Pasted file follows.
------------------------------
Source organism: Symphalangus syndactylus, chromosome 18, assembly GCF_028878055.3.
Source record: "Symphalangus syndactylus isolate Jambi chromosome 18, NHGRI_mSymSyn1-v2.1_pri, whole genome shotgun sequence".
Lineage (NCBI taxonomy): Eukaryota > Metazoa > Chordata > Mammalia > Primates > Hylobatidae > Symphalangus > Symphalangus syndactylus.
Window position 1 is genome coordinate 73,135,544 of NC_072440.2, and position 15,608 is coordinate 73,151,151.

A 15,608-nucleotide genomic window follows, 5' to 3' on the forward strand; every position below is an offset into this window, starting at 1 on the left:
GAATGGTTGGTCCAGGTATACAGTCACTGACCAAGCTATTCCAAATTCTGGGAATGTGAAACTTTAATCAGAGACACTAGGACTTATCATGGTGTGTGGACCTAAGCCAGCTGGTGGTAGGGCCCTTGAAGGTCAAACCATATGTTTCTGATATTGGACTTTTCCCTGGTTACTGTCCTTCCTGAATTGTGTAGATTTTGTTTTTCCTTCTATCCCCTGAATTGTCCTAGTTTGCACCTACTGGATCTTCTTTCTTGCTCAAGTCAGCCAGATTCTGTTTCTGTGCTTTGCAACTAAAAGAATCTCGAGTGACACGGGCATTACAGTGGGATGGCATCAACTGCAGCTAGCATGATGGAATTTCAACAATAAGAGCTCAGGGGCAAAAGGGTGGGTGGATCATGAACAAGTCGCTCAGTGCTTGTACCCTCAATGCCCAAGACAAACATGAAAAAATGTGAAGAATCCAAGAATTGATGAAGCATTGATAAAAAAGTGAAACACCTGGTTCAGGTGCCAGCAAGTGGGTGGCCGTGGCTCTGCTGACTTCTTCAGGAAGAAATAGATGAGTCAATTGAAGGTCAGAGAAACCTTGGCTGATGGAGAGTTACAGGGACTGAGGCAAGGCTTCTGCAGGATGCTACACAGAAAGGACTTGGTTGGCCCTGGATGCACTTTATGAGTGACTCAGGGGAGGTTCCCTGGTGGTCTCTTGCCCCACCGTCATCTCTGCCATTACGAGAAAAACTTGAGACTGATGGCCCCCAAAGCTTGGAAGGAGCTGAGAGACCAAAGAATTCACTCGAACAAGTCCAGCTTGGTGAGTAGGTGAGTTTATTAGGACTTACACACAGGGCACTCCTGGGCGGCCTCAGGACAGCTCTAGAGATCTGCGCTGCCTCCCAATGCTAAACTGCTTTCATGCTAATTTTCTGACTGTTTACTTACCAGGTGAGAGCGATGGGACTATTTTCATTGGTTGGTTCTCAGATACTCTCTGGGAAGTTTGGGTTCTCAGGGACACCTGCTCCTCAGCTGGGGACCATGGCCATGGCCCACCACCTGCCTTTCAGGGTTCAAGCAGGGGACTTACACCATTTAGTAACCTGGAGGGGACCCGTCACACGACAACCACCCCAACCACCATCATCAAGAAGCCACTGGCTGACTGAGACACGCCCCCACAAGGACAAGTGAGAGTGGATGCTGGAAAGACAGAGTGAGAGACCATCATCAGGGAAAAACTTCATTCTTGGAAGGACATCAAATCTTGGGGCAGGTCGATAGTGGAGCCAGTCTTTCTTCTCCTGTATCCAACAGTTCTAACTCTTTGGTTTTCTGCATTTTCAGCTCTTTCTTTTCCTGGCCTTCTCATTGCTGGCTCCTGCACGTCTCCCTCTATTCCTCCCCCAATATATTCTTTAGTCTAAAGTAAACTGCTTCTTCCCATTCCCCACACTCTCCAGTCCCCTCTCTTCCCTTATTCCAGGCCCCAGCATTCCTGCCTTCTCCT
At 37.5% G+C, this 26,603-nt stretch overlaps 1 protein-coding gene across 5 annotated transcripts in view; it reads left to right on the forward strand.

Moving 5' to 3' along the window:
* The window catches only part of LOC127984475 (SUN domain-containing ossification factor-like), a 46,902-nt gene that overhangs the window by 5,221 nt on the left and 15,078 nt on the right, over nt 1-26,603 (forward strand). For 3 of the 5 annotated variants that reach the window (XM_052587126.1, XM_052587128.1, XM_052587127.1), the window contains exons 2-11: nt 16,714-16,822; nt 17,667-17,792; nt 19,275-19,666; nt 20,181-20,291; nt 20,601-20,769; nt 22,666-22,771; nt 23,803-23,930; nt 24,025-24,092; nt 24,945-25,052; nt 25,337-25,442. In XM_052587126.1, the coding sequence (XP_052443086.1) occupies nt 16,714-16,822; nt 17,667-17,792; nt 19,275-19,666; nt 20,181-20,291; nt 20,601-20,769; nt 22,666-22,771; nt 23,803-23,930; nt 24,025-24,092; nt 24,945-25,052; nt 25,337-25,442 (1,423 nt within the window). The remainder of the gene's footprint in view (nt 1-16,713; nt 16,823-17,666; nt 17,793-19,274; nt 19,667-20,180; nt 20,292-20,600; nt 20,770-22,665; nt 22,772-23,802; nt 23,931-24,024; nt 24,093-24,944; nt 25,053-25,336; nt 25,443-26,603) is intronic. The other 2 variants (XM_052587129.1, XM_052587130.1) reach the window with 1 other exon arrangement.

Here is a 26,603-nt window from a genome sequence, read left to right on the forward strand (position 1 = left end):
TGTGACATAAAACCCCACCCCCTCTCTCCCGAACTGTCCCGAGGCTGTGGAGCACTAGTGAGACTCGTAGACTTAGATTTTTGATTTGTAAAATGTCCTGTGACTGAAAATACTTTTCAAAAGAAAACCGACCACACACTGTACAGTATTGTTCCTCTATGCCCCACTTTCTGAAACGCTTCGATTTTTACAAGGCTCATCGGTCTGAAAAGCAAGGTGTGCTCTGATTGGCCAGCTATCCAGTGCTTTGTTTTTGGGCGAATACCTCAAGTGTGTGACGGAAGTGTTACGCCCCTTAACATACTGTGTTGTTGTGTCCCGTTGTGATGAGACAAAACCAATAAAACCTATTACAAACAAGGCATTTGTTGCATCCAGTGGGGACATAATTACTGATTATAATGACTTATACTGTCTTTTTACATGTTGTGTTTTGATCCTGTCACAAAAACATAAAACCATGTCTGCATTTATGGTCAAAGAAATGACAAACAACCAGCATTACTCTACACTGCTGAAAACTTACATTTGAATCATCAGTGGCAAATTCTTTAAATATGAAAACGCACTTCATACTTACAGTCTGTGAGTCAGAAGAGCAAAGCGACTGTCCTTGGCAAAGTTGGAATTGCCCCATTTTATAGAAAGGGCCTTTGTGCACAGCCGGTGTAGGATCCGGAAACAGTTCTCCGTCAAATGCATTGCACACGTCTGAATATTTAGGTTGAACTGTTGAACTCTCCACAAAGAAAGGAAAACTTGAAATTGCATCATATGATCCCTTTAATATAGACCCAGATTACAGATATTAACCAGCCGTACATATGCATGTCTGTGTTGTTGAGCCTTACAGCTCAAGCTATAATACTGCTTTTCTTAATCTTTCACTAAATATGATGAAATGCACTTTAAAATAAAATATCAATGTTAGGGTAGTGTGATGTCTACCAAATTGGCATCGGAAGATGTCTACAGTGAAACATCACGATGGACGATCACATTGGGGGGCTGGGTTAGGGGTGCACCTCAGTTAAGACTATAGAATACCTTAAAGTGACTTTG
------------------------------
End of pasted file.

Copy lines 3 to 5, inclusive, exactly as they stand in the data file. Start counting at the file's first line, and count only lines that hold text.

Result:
Lineage (NCBI taxonomy): Eukaryota > Metazoa > Chordata > Mammalia > Primates > Hylobatidae > Symphalangus > Symphalangus syndactylus.
Window position 1 is genome coordinate 73,135,544 of NC_072440.2, and position 15,608 is coordinate 73,151,151.

A 15,608-nucleotide genomic window follows, 5' to 3' on the forward strand; every position below is an offset into this window, starting at 1 on the left: